I belong to several social media groups of Escape owners and have heard of others problems. I have not had those.
But the unhappy customer is more apt to squawk than the content one.
HO HUM…if I wanted information or data on a refrigerator or a lawn mower, I would go to
Consumer Reports….would never use that rag for car data…
I had a 2015 4 cylinder ecoboost Escape and Love everything about it and not because it was paid for but because it ran like a sports car(fast on take off) had all the amenities including satellite radio, decent gas mileage mileage even with the ac on, and had room for everything and everyone. Sadly, in the middle of the pandemic I was forced to sell it to keep my lights on and food in the fridge. Getting back to work I recently purchased a 2019 (standard) Escape. Boy am I totally disappointed. This Escape is 4 yrs newer a little bit bigger, no satellite radio, terrible gas mileage, 24 mpg on the freeway and that’s if I’m not using the air conditioner, the transmission slips on take off and while driving and bogs down. And the scariest issue is it jerks from side to side while driving on the freeway/highway.. Worst car ever
I’d not blame the car; I imagine the previous owner flogged it, or, they sold you a rental return.
Have had my 22 escape 1.5 since jan 22 and now have 2200 miles and 4months the pass door has to be slamed to shut tight been like that since new . Has a few raddels & sounds . I put a catch can to catch the blow by oil ford is known for . With the bad out of the way . Its a peppy fuel efficent cross over getting 30 to 33 mpg the adaptive cruise and lane keep are awsome .
Giving the 2020 & 2022 Ford Escape Hybrid bad reviews is in bad taste and incorrect. We have owned 2020 since 2020 and find the car exceptional and highly recommend it.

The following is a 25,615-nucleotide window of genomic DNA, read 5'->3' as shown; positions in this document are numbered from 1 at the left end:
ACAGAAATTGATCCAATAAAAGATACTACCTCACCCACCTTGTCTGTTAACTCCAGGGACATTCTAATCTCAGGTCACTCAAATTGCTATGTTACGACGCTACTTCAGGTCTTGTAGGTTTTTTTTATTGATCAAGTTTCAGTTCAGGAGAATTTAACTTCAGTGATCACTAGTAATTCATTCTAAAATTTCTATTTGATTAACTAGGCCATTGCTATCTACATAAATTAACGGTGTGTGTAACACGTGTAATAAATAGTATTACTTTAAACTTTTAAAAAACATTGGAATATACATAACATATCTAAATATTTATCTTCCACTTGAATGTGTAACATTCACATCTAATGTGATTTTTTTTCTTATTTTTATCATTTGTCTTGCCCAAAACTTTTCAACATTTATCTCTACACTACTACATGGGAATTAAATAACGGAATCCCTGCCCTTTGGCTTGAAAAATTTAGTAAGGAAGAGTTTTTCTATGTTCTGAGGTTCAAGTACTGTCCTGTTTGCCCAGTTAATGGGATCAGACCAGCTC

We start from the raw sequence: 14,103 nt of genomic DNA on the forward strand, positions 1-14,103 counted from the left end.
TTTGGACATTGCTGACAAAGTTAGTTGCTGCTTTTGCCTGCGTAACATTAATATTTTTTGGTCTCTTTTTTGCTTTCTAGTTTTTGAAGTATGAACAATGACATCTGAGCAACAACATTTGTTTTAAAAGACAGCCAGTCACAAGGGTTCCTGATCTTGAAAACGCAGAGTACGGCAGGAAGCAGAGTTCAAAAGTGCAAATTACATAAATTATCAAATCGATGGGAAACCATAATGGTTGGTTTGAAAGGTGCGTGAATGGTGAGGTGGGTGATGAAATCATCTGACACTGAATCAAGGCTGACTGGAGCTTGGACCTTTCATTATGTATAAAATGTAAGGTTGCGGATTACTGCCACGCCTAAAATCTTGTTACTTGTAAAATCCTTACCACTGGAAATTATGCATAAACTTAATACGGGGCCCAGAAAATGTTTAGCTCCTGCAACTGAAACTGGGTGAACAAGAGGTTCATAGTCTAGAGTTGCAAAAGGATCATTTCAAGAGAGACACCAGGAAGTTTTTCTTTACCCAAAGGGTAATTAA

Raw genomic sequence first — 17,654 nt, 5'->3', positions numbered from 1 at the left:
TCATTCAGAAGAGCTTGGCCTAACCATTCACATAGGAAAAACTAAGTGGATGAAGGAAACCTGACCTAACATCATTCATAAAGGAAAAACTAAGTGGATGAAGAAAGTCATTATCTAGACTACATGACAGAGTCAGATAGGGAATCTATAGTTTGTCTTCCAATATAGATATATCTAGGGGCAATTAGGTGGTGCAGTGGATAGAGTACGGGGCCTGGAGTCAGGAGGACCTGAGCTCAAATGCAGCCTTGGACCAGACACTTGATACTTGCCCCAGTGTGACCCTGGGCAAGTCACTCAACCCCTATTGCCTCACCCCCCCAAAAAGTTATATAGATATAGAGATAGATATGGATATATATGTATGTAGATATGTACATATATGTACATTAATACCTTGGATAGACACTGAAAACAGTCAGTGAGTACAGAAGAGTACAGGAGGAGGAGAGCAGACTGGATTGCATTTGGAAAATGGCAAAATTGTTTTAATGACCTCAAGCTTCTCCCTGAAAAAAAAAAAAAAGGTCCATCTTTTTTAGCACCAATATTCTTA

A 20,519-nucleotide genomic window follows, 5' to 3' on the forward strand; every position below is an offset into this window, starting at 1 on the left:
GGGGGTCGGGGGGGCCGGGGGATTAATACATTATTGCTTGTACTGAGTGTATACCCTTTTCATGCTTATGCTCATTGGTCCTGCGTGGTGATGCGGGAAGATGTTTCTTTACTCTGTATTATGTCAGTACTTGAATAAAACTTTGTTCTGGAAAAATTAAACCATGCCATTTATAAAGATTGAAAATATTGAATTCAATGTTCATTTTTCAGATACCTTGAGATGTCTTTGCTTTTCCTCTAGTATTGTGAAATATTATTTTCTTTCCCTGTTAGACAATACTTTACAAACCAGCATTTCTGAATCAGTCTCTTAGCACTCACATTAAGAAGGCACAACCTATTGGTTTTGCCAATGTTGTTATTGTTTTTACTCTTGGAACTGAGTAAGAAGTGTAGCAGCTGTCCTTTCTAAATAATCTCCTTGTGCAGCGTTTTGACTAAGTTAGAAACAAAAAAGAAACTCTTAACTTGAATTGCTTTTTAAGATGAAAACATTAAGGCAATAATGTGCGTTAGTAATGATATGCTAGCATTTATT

Also, all the data on your website does not indicate these negative scores. Are you biased against Ford?
CR has never liked American cars. The safety tech on American and Korean cars have leapfrogged anything coming out of Europe or Japan. CR will just ignore those safety tech until Toyota and Lexus catch up. A family member has a loaded Lexus Rx 450H and it does not even have Apple Play or a touchscreen or lane centering.
When they criticized Tesla’s self-driving feature because it was too good they lost their credibility with me on cars though I still subscribe to CR.
I’ve been buying and leasing Fords for 40+ years. My husband and I both leased Escape Hybrids when they first came out. We loved them so much we hated turning them in when the leases were up but the dealer strongly recommended. I’m still a fan of the Escape model. I’m just about 5 feet and it’s the only vehicle I can safely drive without a booster seat. All of that said, I ended up buying my 2017 at least-end because the 2020 was awful. Worth the seat on its highest position all I could see in front of me was this ridiculously high dashboard! I cried all the way home because I had leased it during Covid without a test drive after taking the dealer’s word that it hadn’t changed and was basically the same as the 2017. It took me a week to get my trade-in back and I had to go over the salesman’s head to the owner as I have been a faithful customer and have referred a lot of business to them. So, I own the 2017 whoch I will pass on to a family member as soon as Ford fixes the sight problems on the Escape which is still my favorite car. By the way, I learned to drive on a Ford Mustang, and I’ve owned amd/or leased everything from a Fairmount, to a Tempo, a Bronco II, an Explorer, a Ranger, a 150 Truck, an Expedition, and at least four Crown Vics, all of which I could drive, though I may have been an inch or two taller!
I bought my 2020 Escape hybrid Titanium in March of 2020. Have 31k+ miles and averaging 41.7 mpg. I’m very happy with it and love the ride and handling. Only had one warranty issue that was fixed with a reflash of the computer. As I’m not a CR member my input doesn’t count.
We bought a 2016 Ford escape, it’s costs us alot of money, first the flex plate cracked, bolts fell out, it cost us $2500.00 to fix it, drove it for a few months, then transmission went out, now costs us $4500.00, to fix it, we still owe $11,000.00, the car is only worth $10,000.00. Meanwhile we are stuck making car payment. Escapes are known for these issues! So wrong 😕 only had 99,000 miles